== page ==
- Conference date: 3−5 April 1989
- Location: Los Angeles, California (USA)
Conditioning of the plasma facing surfaces of a fusion device is a necessary prerequisite for the generaton of pure, hot and stable fusion plasmas. Thin layers of carbon or of boron containing carbon deposited plasmachemically on the entire inner surfaces of a tokamak have proven to be a very effective technique for wall prehandling.
Radiofrequency assisted dc glow discharges (RG‐discharges) in a throughflow of appropriate gases are a flexible tool to produce the reactive species for plasma assisted deposition of thin films. The presence of a well defined cathode sheath yields sufficient homogeneity of the deposits even in the complex geometry of fusion devices. The low operation pressure of RG‐discharges (≲10−3 mbar) leads to a high kinetic energy of the ionic species impinging on the surface, which is significant for film properties such as gas content, hardness, and adhesion to the substrate.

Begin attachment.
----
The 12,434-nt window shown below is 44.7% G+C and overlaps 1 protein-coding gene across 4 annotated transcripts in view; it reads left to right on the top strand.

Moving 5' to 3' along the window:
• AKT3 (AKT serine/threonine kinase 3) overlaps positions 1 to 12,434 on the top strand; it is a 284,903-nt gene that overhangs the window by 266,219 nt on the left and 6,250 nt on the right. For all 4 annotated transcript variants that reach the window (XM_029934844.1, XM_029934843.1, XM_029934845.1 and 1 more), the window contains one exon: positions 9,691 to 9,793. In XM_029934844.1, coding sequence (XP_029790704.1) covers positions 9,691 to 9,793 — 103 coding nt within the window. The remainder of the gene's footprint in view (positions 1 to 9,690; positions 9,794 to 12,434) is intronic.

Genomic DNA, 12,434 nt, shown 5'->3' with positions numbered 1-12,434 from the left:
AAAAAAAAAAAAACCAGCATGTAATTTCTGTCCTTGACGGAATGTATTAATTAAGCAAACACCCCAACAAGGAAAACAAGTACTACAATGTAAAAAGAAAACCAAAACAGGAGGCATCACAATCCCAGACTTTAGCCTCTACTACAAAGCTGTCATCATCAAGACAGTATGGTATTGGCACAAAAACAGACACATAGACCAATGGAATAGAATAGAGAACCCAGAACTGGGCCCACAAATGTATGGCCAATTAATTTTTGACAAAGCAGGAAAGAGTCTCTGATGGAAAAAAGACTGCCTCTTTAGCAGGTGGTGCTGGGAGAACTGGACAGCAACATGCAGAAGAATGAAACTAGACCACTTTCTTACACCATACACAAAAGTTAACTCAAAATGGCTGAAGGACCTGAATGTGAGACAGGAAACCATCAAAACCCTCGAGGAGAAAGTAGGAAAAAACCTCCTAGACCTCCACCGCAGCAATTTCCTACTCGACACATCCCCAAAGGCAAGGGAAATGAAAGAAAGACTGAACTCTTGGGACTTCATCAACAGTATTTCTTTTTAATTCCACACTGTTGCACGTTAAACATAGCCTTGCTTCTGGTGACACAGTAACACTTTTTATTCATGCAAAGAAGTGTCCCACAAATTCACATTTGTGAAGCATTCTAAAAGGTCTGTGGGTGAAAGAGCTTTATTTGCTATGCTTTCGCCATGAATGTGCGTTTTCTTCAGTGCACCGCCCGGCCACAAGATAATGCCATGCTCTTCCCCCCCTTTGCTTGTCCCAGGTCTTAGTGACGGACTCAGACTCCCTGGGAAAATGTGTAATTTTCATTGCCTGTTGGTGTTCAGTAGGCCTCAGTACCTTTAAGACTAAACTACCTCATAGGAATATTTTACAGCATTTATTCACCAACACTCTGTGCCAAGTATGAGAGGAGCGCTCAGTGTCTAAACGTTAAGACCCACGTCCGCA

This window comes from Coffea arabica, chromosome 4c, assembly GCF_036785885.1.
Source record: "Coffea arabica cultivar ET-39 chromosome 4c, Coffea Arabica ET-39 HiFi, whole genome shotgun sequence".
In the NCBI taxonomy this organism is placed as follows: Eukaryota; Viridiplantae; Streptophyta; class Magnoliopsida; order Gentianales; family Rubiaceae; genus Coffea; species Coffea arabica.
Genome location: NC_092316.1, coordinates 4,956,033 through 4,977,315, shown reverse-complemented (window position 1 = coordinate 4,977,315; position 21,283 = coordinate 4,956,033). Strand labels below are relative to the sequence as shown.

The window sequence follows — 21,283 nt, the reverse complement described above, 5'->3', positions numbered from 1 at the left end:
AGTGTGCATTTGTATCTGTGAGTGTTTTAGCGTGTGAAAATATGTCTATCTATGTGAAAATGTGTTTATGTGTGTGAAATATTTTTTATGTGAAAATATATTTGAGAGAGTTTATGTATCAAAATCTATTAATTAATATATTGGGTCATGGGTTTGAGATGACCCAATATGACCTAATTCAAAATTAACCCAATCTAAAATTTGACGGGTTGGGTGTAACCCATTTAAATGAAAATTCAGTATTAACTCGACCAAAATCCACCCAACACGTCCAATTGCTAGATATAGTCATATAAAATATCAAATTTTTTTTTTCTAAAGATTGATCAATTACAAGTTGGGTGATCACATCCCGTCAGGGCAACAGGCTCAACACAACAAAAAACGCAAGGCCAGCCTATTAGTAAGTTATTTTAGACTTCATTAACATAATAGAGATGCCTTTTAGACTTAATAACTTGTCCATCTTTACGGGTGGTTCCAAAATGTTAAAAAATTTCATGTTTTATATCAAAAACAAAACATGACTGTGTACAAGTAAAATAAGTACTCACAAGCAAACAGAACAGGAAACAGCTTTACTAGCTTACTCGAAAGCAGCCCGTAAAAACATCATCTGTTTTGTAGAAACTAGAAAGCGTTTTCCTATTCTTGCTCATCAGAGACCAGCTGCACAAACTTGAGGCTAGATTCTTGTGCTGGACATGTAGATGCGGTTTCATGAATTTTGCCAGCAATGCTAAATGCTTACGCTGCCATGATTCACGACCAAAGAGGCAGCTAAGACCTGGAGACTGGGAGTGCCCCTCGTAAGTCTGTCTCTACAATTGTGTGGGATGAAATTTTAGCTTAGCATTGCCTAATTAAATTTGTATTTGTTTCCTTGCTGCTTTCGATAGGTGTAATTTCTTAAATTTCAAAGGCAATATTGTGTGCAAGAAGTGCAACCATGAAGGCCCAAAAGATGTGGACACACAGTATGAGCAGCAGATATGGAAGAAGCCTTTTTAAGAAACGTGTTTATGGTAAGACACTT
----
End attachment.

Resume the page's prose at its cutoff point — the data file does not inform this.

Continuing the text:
The carbonization technique, i.e. the deposition of amorphous hydrogenated carbon (a‐C:H)‐layers and the boronization which leads to boron containing a‐C/B:H films as they have been developed for the J̈ulich tokamak TEXTOR are shortly described. The specific properties of the RG‐discharges for film deposition are outlined and some material properties for plasma surface interaction are discussed. The reductioon in the impurity concentration of tokamak discharges following carbonization and boronization will be addressed.
- Plasma deposition
- Plasma materials processing
- Thin film deposition
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